Articles on South Carolina Law

Armed Robbery in SC: Fines, Penalties, Jail Time

by | Oct 4, 2017 | Armed Robbery, Criminal Defense

You are waiting in line to pay for a drink at the Exxon when someone suddenly comes in and says, “This is a stick up! I have a gun! Empty the cash register!”

From what you can see the man has something under his jacket that is in the shape of a gun. The cashier assumes it is a gun and gives the man the money in the cash register. All of the customers and the cashier are stunned. You see the man walk quickly outside the store and realize what everyone thought was a gun under the jacket was actually…. a banana. The man gets away with the loot from the register.

Is this man guilty of armed robbery even if he didn’t have a real gun? Does it matter that the people in the store thought the banana was a gun and they were in fear?

The Charges

The answer is the man could be found guilty of armed robbery. It does matter that the people in the store were in fear of the man having a gun. The man walked into the store with the intention of stealing the money out the register. He did so while pretending to have a gun. The plan worked. And now the man is facing a very serious charge of armed robbery.

Armed Robbery:

In South Carolina, Armed Robbery occurs when a person commits a robbery. You may be thinking, “Well, what is a robbery?” Robbery means that one person takes something from another that does not belong to him, and in the process displays some kind of violence or intimidation.

The person that is doing the stealing would have some way of making the other person feel scared. The value of the stuff that is taken does not have to be of great value. The point is that the stuff was taken, it didn’t belong to him, and it was taken by force.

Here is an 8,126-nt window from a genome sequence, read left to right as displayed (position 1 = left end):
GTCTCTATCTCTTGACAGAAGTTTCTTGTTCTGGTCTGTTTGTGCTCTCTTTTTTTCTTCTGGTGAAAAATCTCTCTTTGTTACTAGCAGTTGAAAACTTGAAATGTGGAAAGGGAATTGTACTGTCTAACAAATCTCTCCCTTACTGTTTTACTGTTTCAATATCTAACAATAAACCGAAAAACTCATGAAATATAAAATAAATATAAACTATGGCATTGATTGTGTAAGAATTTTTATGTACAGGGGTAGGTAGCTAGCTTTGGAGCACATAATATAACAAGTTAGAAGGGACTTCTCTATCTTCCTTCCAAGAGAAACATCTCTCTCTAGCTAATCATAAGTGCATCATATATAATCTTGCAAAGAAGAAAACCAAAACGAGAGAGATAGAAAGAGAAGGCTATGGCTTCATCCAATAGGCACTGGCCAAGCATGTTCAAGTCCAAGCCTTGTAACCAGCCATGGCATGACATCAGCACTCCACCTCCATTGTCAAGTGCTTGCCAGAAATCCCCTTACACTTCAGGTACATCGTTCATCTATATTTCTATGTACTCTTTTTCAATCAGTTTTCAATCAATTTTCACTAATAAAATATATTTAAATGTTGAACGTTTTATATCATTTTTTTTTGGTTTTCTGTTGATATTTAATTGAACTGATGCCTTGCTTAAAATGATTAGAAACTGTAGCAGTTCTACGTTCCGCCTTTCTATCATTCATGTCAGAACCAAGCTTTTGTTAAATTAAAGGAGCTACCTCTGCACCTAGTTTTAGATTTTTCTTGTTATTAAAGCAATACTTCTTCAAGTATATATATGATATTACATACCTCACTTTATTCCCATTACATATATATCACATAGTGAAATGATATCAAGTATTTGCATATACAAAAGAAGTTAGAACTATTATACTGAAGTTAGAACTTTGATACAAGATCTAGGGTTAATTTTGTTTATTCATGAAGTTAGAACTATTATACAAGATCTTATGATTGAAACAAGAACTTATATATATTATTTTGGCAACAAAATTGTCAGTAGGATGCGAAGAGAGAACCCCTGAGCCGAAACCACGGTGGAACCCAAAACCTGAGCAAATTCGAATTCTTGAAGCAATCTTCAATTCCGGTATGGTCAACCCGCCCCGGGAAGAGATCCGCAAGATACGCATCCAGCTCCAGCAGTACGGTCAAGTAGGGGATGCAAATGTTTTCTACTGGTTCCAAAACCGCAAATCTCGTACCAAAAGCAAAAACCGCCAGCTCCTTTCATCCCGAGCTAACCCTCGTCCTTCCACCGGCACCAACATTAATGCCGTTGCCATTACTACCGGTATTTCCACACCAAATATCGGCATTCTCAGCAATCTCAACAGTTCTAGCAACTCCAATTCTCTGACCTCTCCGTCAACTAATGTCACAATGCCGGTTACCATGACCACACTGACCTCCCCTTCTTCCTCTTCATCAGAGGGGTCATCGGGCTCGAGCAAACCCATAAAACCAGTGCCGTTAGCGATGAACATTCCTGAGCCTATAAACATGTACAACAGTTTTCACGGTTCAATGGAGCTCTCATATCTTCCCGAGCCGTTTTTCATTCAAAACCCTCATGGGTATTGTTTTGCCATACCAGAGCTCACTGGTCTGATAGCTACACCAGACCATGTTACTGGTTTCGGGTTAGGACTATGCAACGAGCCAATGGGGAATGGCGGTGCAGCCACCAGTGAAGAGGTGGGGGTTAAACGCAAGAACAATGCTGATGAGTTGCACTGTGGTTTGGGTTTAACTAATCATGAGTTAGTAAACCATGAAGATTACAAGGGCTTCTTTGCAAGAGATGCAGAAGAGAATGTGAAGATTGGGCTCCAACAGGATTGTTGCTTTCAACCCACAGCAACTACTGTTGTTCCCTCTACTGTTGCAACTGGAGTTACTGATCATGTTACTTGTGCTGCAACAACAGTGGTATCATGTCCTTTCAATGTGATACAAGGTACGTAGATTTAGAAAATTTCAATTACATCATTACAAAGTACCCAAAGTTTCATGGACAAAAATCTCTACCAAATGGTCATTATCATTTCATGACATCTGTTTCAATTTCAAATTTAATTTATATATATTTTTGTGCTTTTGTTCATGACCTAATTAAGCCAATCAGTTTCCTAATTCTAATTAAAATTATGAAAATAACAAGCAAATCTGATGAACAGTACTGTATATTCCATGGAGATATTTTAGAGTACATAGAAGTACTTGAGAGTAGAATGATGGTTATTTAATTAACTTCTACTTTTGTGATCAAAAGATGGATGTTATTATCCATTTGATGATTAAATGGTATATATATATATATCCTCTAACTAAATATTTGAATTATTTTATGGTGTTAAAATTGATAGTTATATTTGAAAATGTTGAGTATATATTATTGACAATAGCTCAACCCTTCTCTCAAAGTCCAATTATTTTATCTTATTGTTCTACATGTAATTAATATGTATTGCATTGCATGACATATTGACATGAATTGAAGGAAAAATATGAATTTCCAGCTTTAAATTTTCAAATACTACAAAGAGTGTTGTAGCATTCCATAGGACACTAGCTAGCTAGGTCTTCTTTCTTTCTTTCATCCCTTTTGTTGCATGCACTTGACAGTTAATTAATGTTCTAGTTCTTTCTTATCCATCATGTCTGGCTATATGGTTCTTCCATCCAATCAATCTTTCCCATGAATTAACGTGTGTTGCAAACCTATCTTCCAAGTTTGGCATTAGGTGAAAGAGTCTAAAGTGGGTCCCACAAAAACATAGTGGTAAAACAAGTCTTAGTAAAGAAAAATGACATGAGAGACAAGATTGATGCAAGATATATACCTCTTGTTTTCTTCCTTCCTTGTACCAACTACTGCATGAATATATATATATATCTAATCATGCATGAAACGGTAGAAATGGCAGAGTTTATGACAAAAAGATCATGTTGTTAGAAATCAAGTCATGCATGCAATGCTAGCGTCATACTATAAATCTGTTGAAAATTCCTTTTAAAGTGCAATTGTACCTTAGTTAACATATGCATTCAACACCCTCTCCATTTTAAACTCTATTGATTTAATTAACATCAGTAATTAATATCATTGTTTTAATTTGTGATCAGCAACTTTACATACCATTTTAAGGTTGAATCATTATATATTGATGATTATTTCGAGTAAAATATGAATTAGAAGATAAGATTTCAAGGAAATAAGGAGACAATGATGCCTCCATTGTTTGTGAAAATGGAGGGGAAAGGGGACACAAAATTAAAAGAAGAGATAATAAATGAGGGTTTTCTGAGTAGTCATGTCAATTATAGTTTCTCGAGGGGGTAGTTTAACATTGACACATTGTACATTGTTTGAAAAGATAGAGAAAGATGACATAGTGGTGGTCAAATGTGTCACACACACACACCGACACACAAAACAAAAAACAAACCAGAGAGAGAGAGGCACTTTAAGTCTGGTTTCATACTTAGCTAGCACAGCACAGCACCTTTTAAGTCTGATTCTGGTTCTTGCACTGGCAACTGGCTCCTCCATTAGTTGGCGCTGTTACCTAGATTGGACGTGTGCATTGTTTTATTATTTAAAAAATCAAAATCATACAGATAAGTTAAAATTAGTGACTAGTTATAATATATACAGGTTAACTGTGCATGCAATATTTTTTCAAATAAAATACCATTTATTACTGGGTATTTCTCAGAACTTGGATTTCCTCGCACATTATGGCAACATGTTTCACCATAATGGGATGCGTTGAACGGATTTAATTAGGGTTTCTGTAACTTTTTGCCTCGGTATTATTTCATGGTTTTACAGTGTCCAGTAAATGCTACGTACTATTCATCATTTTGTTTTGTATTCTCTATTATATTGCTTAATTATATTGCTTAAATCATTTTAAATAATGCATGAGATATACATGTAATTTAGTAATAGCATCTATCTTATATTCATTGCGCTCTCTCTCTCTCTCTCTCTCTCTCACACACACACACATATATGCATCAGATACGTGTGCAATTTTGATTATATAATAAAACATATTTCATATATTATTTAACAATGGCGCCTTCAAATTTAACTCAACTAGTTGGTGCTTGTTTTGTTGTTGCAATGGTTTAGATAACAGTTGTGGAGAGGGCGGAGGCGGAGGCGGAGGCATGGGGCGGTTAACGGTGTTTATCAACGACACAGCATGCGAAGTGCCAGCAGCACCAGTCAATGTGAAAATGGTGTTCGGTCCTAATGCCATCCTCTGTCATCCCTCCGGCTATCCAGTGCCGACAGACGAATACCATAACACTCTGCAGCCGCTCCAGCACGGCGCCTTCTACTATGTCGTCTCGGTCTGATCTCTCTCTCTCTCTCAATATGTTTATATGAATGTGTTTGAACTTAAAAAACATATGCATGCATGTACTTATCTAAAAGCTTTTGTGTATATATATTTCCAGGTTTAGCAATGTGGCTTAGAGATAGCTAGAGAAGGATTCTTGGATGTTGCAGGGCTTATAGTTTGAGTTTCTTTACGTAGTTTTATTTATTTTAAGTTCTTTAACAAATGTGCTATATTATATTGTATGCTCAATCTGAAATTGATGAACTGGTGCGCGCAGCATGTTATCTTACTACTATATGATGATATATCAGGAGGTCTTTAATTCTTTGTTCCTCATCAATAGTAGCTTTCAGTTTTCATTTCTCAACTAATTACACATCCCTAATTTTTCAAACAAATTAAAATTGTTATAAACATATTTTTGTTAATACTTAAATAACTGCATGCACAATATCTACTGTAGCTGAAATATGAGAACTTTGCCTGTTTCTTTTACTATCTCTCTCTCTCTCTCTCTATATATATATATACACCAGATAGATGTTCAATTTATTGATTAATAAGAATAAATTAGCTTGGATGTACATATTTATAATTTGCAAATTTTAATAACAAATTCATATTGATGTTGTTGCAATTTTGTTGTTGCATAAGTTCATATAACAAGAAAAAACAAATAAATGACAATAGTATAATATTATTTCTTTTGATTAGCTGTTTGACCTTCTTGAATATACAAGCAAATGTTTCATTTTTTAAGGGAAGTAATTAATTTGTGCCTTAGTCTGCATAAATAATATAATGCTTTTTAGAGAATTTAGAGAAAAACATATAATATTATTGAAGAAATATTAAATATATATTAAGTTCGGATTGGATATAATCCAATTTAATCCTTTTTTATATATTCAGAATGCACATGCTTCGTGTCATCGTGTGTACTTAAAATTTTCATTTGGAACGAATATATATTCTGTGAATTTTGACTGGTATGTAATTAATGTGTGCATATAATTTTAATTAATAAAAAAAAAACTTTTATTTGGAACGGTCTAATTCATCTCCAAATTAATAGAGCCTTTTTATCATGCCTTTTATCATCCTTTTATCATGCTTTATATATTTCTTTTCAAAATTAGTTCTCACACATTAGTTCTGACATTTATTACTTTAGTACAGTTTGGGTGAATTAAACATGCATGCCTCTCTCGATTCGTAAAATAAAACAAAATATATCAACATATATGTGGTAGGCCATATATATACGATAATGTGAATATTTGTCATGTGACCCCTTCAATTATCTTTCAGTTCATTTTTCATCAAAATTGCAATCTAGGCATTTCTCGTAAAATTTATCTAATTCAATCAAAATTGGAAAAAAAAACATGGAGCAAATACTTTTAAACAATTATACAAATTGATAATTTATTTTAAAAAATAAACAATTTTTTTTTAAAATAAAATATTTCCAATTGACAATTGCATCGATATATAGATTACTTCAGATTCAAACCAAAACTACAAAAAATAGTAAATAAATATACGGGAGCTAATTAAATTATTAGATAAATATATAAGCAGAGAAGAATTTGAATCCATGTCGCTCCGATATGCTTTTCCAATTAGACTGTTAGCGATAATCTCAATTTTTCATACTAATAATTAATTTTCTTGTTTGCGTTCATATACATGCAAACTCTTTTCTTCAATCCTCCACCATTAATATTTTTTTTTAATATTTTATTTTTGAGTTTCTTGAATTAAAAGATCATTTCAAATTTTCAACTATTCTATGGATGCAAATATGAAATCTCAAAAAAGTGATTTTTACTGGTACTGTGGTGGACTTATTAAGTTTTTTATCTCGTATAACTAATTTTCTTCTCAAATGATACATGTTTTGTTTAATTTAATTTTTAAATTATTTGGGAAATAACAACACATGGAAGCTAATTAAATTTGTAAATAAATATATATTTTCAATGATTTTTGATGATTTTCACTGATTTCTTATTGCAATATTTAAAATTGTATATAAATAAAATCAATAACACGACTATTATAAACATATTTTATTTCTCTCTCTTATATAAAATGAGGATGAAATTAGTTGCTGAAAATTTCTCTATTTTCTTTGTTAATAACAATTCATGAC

Here are the requirements of an armed robbery charge:

1. Armed with a Deadly Weapon

If the person doing the stealing is armed with a deadly weapon, then it’s armed robbery.

2. Claims to be Armed with a Deadly Weapon

If the person doing the stealing is not armed with a deadly weapon, but claims to be or implies he is armed with a deadly weapon, he can be guilty of armed robbery. What does claims to be armed with a deadly weapon mean?

As in the example above, you don’t have to actually have a deadly weapon. The banana had the shape of a gun and the dude said he had a gun, the customers and the cashier believed he had a gun and they were scared… and that’s enough to meet the deadly weapon criteria.

The person doing the stealing can either use words to make people think he has a deadly weapon or he can use actions. The important thing to remember is the effect of the wrongdoer’s words or actions on the victims: Did they think he was armed with a deadly weapon? If so, he may be found guilty of Armed Robbery.